One of my biggest challenges has been expanding the limited awareness of the architecture program at CU Denver. Ours is an amazing school with talented faculty and a richly diverse, energetic, and hard-working student body. We produce incredible faculty research and student work. Yet, very few people outside the Denver region know about what a great architecture program we have. I am working to develop a more robust communication strategy and to share on a much broader scale, the qualities of what we do.
What advice do you have for an emerging professional in this profession?
Develop people skills, the soft skills of what it takes to be a good architect, not just the design or technical skills. Learn how to be a good listener, above all else. Build the capacity to collaborate with a broad constituency of people. Approach your work with lightness and a sense of humor. Learn how to communicate effectively. Look people in the eye when you speak, speak from the heart, and be yourself. Be authentic, even if, especially if, your voice contradicts “the way things are usually done.” Let events change you and let go of the need to be “right.”
Why did you choose to get involved with AIA Colorado as a member, volunteer and now board member?
I think the AIA can have a big impact on connecting the practice community to the academic community and to the non-architecture community. Serving as a connector should be one of its biggest roles. I also am passionate about helping to diversify the profession of architecture. AIA can do a lot to facilitate awareness of equity, diversity and inclusion issues in the practice community, and it can help to position the practice community with the proper tools to grow its intercultural competency. I look forward to being a part of all of these important efforts.
What are you most excited to work on this year as a board member?
I will be sitting on the Equity, Diversity & Inclusiveness Committee. I look forward to working hand-in-hand to connect the efforts of CU Denver’s College of Architecture and Planning with those of the architecture practice community to heighten our collective awareness of intercultural competency. We need to do more to help our institutions and businesses develop the skills to understand the potency of diverse perspectives, and that to thrive interculturally, change starts with us, internally. It is not enough to grow more diverse. We must develop the skills and willingness to change, so that our differences can make a difference. So that we are not just tolerant of diversity, but actively seeking and embracing it. I very much look forward to the hard work this will require.
What do you think are the largest opportunities for architects in Colorado right now?
Really, the biggest opportunity is to grow the AIA’s voice and presence in the community, to change its perception. I have seen local AIA organizations migrate from being seen as stodgy, good ol’ boy clubs, to progressive, relevant, forward-thinking, and nimble organizations that bring real value to the profession. We need to provide vision and leadership, and we need to shed light on the most important issues facing the discipline, so that our membership understands the value of their investment in the AIA, for the profession and for them personally.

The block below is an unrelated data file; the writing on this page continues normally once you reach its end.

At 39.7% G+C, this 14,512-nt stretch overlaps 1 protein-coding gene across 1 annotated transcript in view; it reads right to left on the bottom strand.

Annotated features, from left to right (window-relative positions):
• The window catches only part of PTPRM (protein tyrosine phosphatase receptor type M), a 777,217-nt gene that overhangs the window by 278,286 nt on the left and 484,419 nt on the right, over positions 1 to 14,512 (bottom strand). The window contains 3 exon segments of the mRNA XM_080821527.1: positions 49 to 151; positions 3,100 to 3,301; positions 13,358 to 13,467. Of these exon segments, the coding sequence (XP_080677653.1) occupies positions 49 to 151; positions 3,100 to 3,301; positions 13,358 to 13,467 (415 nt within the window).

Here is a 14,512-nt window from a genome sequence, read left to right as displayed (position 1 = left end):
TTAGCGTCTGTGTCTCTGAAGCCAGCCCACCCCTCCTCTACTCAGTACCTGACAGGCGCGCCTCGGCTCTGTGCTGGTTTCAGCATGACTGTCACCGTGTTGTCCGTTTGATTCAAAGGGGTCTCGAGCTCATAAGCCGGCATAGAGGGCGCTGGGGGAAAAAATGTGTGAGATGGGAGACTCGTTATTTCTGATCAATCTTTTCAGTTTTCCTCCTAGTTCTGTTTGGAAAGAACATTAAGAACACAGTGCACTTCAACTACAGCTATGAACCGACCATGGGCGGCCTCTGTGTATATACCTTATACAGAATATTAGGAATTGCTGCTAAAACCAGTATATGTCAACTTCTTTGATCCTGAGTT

What are the largest challenges for architects in Colorado right now?
I would say the biggest issues are climate and diversity. Specifically, in terms of climate, water is a growing issue in the State of Colorado. Architects can do a lot through small advancements in their design approaches, to address water issues and bring awareness of the importance of water conservation into public awareness. Regarding diversity, the State of Colorado enjoys an incredibly diverse population, yet the profession does not reflect that same diversity. I believe that architecture is a profession for all, for the public good, and so its voice should reflect the people it serves.
Where do you see the profession going in the future?
I think an emerging area of development for the profession is research. Historically, most architectural research has been conducted outside the profession, by non-architects, or in the academy. I think that in the future, it will be important for architecture firms to develop business models that incorporate research of all kinds. I am interested in how the academy might partner with progressive, forward-thinking architecture firms to conduct research that is of mutual benefit. A few firms in the U.S. have started to do this in a robust and lucrative way, but this is a nut that few have cracked. I think there is real potential here for a new business model for architecture firms.
What do you like to do outside of work and service?
Anything I can to spend time with my wife, Connie, and my two daughters, Maeve and Enna. We love to travel and do things outside, like hiking, skiing and biking. In my personal time, I read a lot (especially since I moved here and started commuting on light rail), I’m a video game nerd (although my gaming time is more and more limited), I recently took up swimming, which I love, I run and bike, and when I travel, I love to sketch. My passion for in-situ sketching has been rekindled on recent trips to Turkey, China and Japan with students. I had forgotten how much I love it! Having just moved into a new house, I enjoy working on projects around the house, especially if they involve putting stuff together or designing something new to make. I love to work with my hands.